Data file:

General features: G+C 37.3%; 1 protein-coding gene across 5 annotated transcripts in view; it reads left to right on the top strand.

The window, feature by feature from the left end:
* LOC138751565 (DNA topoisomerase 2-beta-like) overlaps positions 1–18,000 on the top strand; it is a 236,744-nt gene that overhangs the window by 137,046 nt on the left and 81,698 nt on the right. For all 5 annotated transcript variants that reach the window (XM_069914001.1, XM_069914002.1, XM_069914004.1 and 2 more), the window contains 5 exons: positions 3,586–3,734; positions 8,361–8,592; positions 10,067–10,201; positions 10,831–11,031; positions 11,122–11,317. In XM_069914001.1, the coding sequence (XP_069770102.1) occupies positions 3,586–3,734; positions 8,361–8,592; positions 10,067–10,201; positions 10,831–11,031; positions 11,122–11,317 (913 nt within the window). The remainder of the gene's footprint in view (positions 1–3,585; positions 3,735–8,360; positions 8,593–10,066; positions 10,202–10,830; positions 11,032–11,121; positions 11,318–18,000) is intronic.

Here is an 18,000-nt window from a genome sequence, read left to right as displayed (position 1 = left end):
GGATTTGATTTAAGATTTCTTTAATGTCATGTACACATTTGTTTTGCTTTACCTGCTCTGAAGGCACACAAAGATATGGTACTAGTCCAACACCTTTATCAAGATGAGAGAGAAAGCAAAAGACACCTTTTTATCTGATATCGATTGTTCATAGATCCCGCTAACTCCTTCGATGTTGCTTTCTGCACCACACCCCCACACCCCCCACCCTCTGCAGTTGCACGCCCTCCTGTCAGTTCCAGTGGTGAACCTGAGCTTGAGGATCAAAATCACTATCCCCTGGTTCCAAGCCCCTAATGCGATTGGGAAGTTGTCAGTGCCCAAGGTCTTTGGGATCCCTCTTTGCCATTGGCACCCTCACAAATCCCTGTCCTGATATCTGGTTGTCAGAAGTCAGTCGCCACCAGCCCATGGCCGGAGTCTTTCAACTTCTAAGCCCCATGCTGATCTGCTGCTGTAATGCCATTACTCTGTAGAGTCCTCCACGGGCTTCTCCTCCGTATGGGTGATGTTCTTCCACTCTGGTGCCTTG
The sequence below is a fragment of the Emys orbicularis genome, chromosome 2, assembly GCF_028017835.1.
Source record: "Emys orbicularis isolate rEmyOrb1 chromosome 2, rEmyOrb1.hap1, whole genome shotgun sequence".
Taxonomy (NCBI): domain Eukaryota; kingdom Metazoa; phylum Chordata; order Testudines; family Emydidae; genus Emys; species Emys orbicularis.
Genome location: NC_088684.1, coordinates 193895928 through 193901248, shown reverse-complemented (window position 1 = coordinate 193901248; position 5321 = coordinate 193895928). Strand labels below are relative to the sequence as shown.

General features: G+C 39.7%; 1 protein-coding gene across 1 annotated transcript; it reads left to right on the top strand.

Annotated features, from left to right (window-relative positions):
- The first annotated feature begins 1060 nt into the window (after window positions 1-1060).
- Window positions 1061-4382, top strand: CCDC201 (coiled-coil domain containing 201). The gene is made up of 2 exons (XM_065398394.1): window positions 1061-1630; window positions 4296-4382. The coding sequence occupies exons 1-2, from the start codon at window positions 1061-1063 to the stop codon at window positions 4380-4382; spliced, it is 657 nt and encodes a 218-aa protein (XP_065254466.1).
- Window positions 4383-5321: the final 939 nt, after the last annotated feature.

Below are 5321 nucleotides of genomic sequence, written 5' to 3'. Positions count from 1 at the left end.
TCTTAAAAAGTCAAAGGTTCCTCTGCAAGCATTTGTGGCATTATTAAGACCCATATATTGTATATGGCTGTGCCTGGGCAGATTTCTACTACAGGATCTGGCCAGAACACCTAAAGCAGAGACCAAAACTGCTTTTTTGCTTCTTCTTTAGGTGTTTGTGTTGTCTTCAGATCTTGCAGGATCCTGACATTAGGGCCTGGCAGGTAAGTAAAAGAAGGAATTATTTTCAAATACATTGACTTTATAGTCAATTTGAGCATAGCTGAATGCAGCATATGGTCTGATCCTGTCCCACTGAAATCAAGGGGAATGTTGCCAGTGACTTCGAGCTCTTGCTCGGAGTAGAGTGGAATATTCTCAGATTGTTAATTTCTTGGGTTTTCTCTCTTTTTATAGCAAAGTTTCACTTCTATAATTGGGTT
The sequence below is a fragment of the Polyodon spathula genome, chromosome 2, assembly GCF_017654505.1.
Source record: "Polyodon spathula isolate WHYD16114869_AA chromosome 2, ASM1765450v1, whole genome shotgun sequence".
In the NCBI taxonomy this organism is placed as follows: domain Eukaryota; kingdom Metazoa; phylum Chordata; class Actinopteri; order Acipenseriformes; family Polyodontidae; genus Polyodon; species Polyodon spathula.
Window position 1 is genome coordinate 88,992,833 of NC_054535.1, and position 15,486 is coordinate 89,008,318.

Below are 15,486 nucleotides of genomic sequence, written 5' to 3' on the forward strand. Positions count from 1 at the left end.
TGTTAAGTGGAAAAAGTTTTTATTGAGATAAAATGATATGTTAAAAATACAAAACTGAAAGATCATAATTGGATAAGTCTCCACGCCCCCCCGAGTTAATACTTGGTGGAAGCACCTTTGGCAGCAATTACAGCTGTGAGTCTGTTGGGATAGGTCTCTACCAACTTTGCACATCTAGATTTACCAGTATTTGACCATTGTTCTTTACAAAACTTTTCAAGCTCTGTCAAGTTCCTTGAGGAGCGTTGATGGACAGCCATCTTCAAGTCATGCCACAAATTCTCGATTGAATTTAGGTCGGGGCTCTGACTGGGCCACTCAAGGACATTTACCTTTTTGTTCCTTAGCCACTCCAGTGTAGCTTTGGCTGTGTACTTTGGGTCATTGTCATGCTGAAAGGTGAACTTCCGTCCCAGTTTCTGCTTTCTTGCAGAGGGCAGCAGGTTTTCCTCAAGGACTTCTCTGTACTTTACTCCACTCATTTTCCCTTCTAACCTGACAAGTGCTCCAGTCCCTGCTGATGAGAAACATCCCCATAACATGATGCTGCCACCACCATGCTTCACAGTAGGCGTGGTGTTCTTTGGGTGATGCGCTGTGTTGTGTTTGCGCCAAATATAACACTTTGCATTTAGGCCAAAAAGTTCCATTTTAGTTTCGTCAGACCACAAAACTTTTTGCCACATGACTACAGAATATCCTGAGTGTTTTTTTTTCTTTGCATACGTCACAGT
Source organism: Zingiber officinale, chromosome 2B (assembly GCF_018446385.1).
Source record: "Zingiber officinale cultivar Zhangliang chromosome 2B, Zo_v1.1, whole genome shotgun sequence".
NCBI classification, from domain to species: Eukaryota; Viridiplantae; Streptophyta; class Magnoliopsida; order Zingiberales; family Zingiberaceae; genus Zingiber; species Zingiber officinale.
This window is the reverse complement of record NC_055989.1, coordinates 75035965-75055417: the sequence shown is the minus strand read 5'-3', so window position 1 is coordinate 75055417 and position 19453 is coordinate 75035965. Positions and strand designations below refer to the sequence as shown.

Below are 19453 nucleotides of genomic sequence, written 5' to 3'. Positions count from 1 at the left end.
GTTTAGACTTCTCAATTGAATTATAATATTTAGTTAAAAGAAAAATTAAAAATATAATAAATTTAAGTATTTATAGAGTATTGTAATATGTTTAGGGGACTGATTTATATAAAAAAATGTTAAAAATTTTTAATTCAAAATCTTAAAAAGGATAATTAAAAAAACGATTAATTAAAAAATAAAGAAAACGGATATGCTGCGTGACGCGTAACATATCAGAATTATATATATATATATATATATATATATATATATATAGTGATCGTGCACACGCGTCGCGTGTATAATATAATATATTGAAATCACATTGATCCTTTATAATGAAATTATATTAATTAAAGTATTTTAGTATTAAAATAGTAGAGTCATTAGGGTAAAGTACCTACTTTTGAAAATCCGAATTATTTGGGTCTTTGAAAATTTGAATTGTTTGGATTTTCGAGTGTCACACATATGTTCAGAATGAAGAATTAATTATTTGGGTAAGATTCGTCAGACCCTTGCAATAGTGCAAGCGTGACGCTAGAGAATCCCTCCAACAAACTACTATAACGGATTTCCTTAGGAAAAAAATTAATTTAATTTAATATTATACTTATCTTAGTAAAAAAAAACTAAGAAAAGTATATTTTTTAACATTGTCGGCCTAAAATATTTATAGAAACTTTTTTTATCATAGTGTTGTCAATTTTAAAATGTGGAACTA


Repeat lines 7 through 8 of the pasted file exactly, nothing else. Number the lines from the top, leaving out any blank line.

Source record: "Emys orbicularis isolate rEmyOrb1 chromosome 2, rEmyOrb1.hap1, whole genome shotgun sequence".
Taxonomy (NCBI): domain Eukaryota; kingdom Metazoa; phylum Chordata; order Testudines; family Emydidae; genus Emys; species Emys orbicularis.